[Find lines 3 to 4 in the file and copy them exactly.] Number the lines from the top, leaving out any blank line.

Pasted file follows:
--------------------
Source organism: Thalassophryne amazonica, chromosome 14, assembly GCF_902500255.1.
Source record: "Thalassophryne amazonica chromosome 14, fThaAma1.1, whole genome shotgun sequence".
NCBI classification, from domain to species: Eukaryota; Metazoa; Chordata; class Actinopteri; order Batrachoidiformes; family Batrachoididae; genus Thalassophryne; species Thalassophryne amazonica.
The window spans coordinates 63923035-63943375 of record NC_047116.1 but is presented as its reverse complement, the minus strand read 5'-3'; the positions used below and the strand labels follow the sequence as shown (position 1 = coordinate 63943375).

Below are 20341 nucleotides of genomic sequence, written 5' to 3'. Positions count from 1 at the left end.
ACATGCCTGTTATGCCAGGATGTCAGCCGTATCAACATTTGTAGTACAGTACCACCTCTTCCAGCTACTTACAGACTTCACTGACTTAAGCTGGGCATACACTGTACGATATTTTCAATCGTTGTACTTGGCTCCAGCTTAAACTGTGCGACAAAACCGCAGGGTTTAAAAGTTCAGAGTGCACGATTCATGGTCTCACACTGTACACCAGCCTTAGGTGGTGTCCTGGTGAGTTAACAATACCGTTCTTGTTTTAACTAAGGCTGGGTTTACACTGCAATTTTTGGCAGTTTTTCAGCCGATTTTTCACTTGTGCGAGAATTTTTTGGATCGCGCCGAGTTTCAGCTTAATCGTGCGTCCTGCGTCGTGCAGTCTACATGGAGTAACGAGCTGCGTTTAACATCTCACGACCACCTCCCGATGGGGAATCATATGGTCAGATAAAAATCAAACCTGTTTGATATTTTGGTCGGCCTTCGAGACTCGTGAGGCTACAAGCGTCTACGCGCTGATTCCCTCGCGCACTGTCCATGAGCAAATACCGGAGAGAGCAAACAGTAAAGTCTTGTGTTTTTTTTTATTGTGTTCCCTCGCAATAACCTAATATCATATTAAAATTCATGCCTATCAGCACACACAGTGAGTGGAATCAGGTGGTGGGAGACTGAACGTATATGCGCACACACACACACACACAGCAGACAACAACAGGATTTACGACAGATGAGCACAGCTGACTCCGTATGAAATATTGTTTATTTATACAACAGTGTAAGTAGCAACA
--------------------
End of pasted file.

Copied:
NCBI classification, from domain to species: Eukaryota; Metazoa; Chordata; class Actinopteri; order Batrachoidiformes; family Batrachoididae; genus Thalassophryne; species Thalassophryne amazonica.
The window spans coordinates 63923035-63943375 of record NC_047116.1 but is presented as its reverse complement, the minus strand read 5'-3'; the positions used below and the strand labels follow the sequence as shown (position 1 = coordinate 63943375).